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The APS Fellowship Program was created to recognize members who may have made advances in physics through original research and publication, or made significant innovative contributions in the application of physics to science and technology. They may also have made significant contributions to the teaching of physics or service and participation in the activities of the Society.
Fellowship is a distinct honor signifying recognition by one's professional peers. Each year, no more than one half of one percent of the Society’s membership (excluding student members) is recognized by their peers for election to the status of Fellow of the American Physical Society.
Candidates for Fellowship must be an APS member in good standing at the time of nomination submission. The criterion for election is exceptional contributions to the physics enterprise; e.g., outstanding physics research, important applications of physics, leadership in or service to physics, or significant contributions to physics education.
Each nomination is evaluated by the Fellowship committee of the appropriate APS division, topical group or forum, or by the APS General Fellowship committee. After review by the full APS Fellowship Committee, the successful candidates are elected by APS Council.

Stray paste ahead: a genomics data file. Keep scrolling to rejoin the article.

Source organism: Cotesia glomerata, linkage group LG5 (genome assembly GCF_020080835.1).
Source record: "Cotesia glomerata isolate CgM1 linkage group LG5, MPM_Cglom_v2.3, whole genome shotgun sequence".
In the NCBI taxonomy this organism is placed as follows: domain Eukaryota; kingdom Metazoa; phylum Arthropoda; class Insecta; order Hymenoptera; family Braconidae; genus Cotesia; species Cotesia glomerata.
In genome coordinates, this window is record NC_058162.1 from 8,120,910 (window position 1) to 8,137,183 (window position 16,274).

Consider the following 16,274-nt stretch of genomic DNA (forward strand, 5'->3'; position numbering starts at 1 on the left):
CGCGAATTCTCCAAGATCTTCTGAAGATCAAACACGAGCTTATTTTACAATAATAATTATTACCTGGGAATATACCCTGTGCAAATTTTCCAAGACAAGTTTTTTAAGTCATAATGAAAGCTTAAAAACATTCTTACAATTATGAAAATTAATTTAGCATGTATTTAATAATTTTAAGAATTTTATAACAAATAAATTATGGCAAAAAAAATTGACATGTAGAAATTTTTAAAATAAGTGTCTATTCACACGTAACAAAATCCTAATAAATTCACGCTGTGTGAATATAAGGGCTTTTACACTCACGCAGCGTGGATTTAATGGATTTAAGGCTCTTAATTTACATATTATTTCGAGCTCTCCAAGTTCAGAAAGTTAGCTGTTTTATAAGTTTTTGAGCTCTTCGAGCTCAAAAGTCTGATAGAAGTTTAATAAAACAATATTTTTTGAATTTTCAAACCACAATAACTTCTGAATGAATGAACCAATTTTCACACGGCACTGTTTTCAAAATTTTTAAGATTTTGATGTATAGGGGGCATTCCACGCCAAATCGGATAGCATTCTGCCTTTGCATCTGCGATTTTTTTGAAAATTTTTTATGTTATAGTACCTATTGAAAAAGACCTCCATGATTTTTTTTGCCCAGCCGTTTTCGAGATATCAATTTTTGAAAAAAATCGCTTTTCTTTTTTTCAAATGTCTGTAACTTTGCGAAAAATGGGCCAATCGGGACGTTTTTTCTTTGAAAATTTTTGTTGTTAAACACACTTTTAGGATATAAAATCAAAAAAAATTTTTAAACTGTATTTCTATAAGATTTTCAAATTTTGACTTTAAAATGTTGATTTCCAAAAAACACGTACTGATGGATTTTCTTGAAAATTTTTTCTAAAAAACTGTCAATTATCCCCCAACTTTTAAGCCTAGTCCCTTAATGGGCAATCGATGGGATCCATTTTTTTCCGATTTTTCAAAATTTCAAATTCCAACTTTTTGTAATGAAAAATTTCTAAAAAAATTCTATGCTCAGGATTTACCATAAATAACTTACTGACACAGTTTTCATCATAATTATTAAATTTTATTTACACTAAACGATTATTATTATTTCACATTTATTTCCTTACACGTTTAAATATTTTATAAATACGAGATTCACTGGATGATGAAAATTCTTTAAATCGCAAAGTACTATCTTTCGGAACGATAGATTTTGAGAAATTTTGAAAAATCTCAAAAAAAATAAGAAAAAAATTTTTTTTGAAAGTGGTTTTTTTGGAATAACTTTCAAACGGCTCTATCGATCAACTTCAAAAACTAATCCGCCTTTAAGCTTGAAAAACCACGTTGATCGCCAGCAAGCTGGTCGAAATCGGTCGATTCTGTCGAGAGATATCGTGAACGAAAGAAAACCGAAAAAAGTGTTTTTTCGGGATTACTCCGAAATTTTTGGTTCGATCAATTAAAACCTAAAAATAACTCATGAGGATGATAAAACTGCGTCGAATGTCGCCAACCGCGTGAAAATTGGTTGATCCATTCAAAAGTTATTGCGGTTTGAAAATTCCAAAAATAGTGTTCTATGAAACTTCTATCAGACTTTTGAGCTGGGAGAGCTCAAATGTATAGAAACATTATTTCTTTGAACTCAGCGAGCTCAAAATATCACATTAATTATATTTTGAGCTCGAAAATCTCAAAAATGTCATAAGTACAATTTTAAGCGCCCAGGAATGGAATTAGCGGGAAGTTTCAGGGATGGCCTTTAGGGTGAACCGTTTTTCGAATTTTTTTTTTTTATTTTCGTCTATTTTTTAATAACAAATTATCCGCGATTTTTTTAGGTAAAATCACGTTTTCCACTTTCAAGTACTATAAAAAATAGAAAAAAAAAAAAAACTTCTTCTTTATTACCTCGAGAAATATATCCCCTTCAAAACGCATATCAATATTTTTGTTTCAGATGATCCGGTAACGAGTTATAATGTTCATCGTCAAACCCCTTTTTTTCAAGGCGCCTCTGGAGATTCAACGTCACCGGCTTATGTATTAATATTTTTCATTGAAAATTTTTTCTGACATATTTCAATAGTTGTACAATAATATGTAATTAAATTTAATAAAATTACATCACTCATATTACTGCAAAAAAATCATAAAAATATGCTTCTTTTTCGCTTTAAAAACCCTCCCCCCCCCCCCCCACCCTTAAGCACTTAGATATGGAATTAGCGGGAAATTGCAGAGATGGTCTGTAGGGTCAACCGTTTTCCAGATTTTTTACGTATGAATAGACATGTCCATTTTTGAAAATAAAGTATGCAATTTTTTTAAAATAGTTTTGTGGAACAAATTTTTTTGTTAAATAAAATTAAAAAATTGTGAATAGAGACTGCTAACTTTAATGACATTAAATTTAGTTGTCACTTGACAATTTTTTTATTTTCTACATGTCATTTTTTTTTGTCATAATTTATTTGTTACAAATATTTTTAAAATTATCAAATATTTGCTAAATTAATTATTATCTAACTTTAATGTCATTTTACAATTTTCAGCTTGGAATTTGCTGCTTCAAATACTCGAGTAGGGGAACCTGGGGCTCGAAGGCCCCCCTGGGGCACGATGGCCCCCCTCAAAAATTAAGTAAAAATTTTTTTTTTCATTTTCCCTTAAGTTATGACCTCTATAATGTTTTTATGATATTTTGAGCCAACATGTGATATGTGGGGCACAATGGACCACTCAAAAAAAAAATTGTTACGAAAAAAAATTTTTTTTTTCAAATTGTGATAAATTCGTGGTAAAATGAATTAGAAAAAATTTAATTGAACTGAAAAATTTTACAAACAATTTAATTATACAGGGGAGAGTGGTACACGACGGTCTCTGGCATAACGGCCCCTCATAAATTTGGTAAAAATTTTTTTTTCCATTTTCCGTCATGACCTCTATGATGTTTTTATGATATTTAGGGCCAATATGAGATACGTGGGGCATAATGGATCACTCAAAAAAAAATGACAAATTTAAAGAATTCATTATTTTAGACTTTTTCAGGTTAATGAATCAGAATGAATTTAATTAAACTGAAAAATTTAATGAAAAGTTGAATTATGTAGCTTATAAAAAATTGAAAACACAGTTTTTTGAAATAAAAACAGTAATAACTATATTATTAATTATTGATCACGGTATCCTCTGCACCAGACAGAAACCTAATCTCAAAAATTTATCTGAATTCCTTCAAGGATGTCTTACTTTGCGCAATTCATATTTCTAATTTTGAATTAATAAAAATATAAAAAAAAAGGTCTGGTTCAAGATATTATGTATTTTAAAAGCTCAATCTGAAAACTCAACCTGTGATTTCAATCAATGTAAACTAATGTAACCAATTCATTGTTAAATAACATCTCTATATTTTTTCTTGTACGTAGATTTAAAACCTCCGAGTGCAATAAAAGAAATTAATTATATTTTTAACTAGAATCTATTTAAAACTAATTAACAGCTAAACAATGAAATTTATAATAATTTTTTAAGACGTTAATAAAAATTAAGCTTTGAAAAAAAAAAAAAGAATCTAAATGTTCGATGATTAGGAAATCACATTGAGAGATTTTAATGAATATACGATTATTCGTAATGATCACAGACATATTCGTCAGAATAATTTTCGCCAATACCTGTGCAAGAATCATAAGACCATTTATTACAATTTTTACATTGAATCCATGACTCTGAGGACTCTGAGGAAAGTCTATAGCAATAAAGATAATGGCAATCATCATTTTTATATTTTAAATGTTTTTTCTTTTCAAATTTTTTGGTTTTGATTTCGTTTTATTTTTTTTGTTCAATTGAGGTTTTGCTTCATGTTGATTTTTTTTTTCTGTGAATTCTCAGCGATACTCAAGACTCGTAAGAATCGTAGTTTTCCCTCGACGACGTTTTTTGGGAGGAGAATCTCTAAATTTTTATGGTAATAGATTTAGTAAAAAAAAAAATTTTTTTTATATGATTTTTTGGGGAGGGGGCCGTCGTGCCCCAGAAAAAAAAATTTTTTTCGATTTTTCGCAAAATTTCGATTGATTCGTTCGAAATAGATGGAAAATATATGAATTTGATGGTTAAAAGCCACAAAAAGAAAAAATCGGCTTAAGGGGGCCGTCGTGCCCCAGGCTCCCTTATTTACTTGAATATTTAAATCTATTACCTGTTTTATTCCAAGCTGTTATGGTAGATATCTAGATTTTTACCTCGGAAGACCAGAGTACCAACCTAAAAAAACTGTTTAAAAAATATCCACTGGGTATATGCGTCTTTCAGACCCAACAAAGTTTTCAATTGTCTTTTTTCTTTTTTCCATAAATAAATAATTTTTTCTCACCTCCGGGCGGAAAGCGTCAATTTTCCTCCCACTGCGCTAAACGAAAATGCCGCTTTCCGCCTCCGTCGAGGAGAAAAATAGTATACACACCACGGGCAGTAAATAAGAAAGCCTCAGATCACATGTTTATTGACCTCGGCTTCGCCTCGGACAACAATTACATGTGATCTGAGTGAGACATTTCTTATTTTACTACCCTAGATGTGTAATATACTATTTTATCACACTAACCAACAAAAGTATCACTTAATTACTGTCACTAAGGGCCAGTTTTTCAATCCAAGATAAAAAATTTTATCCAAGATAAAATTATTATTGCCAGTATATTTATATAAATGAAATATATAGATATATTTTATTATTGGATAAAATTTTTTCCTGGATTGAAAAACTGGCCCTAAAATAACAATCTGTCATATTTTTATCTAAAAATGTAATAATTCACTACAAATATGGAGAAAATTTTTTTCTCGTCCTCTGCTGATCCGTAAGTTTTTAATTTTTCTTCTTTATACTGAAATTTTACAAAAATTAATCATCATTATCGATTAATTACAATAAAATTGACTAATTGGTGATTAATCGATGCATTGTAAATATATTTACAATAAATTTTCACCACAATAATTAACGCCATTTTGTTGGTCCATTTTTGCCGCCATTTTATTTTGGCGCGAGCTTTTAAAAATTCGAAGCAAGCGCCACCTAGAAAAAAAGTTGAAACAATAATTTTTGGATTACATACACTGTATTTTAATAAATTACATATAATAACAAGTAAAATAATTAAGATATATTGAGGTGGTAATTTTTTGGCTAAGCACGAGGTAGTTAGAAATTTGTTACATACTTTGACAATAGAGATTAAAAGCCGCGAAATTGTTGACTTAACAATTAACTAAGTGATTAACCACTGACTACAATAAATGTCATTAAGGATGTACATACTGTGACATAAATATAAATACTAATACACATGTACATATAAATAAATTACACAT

The membership of APS is diverse and global, and the Fellows of the APS should reflect that diversity. Fellowship nominations of women, members of underrepresented minority groups, and scientists from outside the United States are especially encouraged.
The membership of APS is diverse and global, and the nominees and recipients of APS Honors should reflect that diversity so that all are recognized for their impact on our community. Nominations of members belonging to groups traditionally underrepresented in physics, such as women, LGBT+ scientists, scientists who are Black, Indigenous, and people of color (BIPOC), disabled scientists, and scientists from outside the United States are especially encouraged.
Nominees for and holders of APS Honors (prizes, awards, and fellowship) and official leadership positions are expected to meet standards of professional conduct and integrity as described in the APS Ethics Guidelines. Violations of these standards may disqualify people from consideration or lead to revocation of honors or removal from office.